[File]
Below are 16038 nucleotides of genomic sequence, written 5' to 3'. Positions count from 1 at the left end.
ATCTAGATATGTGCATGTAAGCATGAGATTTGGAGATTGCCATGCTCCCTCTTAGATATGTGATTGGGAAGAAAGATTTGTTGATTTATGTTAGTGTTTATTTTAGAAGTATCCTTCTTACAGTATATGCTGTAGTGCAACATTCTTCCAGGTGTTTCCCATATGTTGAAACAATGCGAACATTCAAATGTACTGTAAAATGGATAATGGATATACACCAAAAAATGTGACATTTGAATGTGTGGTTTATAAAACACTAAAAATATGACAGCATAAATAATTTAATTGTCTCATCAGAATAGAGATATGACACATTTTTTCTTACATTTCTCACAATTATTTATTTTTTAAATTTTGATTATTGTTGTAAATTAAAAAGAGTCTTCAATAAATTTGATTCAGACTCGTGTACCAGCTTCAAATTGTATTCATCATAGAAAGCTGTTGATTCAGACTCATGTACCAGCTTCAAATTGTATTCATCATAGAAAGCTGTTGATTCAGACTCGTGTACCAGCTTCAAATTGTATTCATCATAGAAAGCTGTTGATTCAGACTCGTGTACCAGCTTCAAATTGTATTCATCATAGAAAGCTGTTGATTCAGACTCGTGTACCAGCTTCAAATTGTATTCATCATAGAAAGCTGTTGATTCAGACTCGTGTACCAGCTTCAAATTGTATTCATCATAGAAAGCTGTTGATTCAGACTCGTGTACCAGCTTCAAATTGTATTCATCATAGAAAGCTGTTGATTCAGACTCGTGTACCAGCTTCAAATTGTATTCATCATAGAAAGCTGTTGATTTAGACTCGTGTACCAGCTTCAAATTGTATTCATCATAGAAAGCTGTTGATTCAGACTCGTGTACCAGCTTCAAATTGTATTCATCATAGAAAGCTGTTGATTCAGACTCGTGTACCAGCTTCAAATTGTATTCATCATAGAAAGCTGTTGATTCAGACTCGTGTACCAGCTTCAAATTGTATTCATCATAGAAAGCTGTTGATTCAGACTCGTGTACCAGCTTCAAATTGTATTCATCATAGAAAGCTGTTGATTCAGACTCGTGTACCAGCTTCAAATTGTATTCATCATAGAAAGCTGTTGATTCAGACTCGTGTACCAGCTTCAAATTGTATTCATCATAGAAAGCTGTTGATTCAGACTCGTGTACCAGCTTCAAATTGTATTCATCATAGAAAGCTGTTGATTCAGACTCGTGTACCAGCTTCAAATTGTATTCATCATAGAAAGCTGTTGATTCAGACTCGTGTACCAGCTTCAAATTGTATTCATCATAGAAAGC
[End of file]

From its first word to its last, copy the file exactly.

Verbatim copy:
Below are 16038 nucleotides of genomic sequence, written 5' to 3'. Positions count from 1 at the left end.
ATCTAGATATGTGCATGTAAGCATGAGATTTGGAGATTGCCATGCTCCCTCTTAGATATGTGATTGGGAAGAAAGATTTGTTGATTTATGTTAGTGTTTATTTTAGAAGTATCCTTCTTACAGTATATGCTGTAGTGCAACATTCTTCCAGGTGTTTCCCATATGTTGAAACAATGCGAACATTCAAATGTACTGTAAAATGGATAATGGATATACACCAAAAAATGTGACATTTGAATGTGTGGTTTATAAAACACTAAAAATATGACAGCATAAATAATTTAATTGTCTCATCAGAATAGAGATATGACACATTTTTTCTTACATTTCTCACAATTATTTATTTTTTAAATTTTGATTATTGTTGTAAATTAAAAAGAGTCTTCAATAAATTTGATTCAGACTCGTGTACCAGCTTCAAATTGTATTCATCATAGAAAGCTGTTGATTCAGACTCATGTACCAGCTTCAAATTGTATTCATCATAGAAAGCTGTTGATTCAGACTCGTGTACCAGCTTCAAATTGTATTCATCATAGAAAGCTGTTGATTCAGACTCGTGTACCAGCTTCAAATTGTATTCATCATAGAAAGCTGTTGATTCAGACTCGTGTACCAGCTTCAAATTGTATTCATCATAGAAAGCTGTTGATTCAGACTCGTGTACCAGCTTCAAATTGTATTCATCATAGAAAGCTGTTGATTCAGACTCGTGTACCAGCTTCAAATTGTATTCATCATAGAAAGCTGTTGATTCAGACTCGTGTACCAGCTTCAAATTGTATTCATCATAGAAAGCTGTTGATTTAGACTCGTGTACCAGCTTCAAATTGTATTCATCATAGAAAGCTGTTGATTCAGACTCGTGTACCAGCTTCAAATTGTATTCATCATAGAAAGCTGTTGATTCAGACTCGTGTACCAGCTTCAAATTGTATTCATCATAGAAAGCTGTTGATTCAGACTCGTGTACCAGCTTCAAATTGTATTCATCATAGAAAGCTGTTGATTCAGACTCGTGTACCAGCTTCAAATTGTATTCATCATAGAAAGCTGTTGATTCAGACTCGTGTACCAGCTTCAAATTGTATTCATCATAGAAAGCTGTTGATTCAGACTCGTGTACCAGCTTCAAATTGTATTCATCATAGAAAGCTGTTGATTCAGACTCGTGTACCAGCTTCAAATTGTATTCATCATAGAAAGCTGTTGATTCAGACTCGTGTACCAGCTTCAAATTGTATTCATCATAGAAAGCTGTTGATTCAGACTCGTGTACCAGCTTCAAATTGTATTCATCATAGAAAGC